By Erin Ryan and Megan Thomas
Could a self-limiting behavior be preventing you from realizing career success by going for a new job or promotion, asking for a well-deserved raise or making personal progress in life?
According to How Women Rise, co-authored by Sally Helgesen and Marshall Goldsmith, your response may depend on your gender. While women and men share some common professional challenges, basic gender distinctions and proven cultural realities come into play.
Thoughts and behaviors that commonly hold women back in their careers are distinct from those that block the progress of male co-workers. Women often define career success differently than men, which in turn creates habits that women internalize, inhibiting one from reaching her fullest potential. It is only when a woman can redirect her thinking and frame of mind that she will break these habits and soar to new heights. This article outlines three self-limiting behaviors that women struggle with often.
Falling Victim to Loyalty
We’ve always been told that loyalty is a virtue. It’s what makes us a trusted friend, a desirable partner and a valued employee. But what if loyalty has a dark side? Helgesen and Goldsmith talk about how women oftentimes focus only on doing our work rather than talking about our work. As a result, our work may go unrewarded or even unnoticed. Being able to articulate your successes is not showboating or self-promotion – it is a necessity for career growth.
Furthermore, women may feel so loyal to an individual (e.g. boss or colleague) that they stay in a job too long. “Women who use their jobs as a way to avoid thinking about their long-term aspirations and careers often have a problem admitting to ambition,” the authors write.
Not surprisingly, women also become deeply loyal to their teams. Many women are wired to be nurturers, and a team setting provides an intrinsically rewarding framework to exercise that natural quality. However, the How Women Rise authors warn that such inward-facing loyalty may be at the expense of cultivating relationships with external and senior stakeholders who can help women rise in their careers. Don’t let the dark side of being too humble and focused on your daily duties prevent you from sharing your successes and goals.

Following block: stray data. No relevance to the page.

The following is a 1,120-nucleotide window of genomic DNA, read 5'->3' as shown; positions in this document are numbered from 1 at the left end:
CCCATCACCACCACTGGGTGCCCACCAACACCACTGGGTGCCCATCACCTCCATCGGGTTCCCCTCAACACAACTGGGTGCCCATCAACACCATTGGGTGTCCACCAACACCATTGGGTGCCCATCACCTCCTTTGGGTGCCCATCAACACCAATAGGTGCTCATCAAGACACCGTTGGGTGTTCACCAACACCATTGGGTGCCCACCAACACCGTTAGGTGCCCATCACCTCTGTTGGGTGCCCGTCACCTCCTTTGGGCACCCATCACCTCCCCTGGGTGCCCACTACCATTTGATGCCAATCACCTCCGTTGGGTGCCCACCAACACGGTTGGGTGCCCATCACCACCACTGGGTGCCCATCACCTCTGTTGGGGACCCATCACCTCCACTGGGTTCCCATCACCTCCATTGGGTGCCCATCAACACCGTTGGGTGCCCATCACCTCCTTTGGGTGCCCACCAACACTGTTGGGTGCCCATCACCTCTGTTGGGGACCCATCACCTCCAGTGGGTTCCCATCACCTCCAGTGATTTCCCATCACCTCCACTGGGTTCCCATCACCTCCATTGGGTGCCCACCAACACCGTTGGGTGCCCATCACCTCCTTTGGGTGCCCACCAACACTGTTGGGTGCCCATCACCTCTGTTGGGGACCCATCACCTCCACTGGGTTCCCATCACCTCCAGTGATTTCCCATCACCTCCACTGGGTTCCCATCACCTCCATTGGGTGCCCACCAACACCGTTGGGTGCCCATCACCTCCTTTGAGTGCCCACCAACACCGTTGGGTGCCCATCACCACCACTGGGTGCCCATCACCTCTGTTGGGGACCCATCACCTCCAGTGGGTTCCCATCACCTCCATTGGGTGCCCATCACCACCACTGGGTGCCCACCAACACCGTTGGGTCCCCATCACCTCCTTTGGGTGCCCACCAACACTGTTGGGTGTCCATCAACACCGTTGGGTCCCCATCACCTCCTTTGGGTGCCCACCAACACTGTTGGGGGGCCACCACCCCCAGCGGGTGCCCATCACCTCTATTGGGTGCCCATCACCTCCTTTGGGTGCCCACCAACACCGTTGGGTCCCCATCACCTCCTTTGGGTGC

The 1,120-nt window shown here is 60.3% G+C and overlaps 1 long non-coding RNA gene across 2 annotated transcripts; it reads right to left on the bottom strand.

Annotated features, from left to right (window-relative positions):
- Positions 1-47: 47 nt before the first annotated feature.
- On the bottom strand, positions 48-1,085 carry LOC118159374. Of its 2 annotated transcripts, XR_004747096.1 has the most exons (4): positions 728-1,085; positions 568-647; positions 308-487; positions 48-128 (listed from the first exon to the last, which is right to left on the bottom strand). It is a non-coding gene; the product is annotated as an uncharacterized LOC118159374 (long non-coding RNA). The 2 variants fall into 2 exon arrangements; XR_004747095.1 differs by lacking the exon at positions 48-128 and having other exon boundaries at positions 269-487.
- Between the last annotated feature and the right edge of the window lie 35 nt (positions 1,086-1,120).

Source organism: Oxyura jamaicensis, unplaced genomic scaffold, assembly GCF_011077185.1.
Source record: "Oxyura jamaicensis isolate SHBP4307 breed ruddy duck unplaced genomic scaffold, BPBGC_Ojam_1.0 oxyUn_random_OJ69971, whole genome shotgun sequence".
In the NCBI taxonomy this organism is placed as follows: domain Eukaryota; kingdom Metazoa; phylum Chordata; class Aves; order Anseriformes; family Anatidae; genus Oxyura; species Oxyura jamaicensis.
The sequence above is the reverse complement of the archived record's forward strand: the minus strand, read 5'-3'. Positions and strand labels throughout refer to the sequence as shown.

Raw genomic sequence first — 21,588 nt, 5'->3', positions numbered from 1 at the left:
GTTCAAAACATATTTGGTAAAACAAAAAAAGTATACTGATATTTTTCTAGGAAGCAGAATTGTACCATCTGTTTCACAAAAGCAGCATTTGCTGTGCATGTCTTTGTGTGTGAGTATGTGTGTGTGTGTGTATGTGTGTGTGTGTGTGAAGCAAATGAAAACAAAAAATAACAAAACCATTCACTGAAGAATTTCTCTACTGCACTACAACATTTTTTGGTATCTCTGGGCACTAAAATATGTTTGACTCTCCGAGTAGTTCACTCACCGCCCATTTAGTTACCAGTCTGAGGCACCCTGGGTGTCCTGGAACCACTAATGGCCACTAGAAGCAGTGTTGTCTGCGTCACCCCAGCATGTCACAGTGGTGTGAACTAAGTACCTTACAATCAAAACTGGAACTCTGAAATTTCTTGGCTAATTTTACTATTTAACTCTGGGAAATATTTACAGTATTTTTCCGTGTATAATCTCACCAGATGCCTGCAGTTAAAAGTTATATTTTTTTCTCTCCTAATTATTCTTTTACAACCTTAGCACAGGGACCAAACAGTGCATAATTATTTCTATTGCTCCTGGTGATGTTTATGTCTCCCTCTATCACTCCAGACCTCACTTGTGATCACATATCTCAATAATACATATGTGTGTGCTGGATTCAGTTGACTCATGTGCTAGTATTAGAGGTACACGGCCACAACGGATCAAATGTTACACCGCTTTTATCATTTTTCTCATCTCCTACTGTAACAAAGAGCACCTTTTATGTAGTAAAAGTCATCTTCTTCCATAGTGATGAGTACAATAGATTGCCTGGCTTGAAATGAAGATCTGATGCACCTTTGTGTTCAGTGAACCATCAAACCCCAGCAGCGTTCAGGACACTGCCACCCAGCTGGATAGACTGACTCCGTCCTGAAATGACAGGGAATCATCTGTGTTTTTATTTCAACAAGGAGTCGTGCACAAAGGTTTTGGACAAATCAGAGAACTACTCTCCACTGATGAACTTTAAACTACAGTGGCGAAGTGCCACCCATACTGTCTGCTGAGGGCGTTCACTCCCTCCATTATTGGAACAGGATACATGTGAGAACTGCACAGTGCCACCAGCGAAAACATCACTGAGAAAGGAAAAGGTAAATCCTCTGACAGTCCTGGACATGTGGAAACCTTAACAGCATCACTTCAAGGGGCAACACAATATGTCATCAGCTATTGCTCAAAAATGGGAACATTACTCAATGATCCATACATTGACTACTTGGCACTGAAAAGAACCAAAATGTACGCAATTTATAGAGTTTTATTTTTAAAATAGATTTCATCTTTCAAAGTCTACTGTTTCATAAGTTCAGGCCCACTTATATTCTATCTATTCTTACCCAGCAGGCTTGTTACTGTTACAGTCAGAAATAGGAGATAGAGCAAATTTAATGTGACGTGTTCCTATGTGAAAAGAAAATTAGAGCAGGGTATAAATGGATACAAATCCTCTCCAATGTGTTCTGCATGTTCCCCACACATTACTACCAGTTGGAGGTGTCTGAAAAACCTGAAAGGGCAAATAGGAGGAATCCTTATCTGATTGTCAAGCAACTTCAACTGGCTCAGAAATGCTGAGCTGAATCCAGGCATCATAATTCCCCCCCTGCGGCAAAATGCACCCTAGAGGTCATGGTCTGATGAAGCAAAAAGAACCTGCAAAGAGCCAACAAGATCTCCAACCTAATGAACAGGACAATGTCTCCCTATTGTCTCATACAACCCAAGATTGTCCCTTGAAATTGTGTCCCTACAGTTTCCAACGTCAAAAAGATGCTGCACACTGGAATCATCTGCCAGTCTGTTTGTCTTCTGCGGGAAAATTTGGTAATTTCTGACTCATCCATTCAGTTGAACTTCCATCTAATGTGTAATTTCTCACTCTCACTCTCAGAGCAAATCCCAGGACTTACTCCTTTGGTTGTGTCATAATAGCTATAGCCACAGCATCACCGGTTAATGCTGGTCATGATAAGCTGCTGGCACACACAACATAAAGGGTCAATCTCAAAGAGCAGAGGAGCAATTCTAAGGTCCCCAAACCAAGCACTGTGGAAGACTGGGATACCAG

Living in Your Rearview Mirror
Imagine what would happen if you tried to drive to work only by looking in your rearview mirror. Your sense of direction would be compromised. You may be forced to turn around and drive backward. Your destination could be right in front of you, but you wouldn’t know it.
This is the equivalent of a dangerous roadblock: rumination. Reflecting, revisiting and reliving our weaknesses and failures can eventually deplete our self-worth and give way to anxiety, ultimately weakening our ability to make courageous decisions. Women tend to internalize and overthink what they said, did, or how they acted and dissect their own mistakes due to the high value they place on relationships. If you find yourself ruminating, take solitude in the fact that most people, especially men, move on to the next thought and action quickly!
The Disease to Please
For the chronic pleasers and women who are always striving to create consensus and harmony among all, this behavior is not sustainable or good for your well-being. The disease to please is rooted in cultural expectations for young women and is magnified by the increasing expectations being placed on our gender by suggesting that we should be able to do everything and have it all. It is important to deliberately think about your personal priorities and what is most important to you, and to stop focusing on what will please others (such as not saying yes to every project so your personal life is not in shambles). It is okay to say no and set boundaries!
To help overcome these self-limiting behaviors, enlist help and avoid the temptation to judge yourself. Inviting a co-worker into a “peer coaching” relationship can benefit growth on an employee and personal level. We are all works-in-progress and success takes time. Your hard work and real strengths have helped you to succeed thus far, so now it’s time to fine-tune the way you view your habits to help increase your career success.
Erin Ryan is the Senior Business Development Manager at McGuireWoods LLP. She is passionate about strengthening organizations from the inside-out, helping her team, colleagues and clients achieve their potential. For the past 14 years, she’s provided exceptional business development and marketing services to several AmLaw 100 firms. Erin says when her children ask her why she goes to work, she is proud to tell them, “Because it makes Mommy happy.”
Megan Thomas is he Director of Client Services for Benesch where she is responsible for the overall client service experience with the firm. Within this capacity, Megan manages and directs all client entertainment activities across all offices to include suite management, special events and client appreciation programs. Additionally, Megan manages the firm wide CRM system and works strategically with firm management and practice group chairs to direct and manage all client-focused educational events and seminars as well as all firm-focused events, retreats and outings from conception to follow up optimizing business opportunities for current clients and prospective clients. Outside of the event space, Megan assists with business development efforts along with initiatives associated with the firm’s overall strategy.
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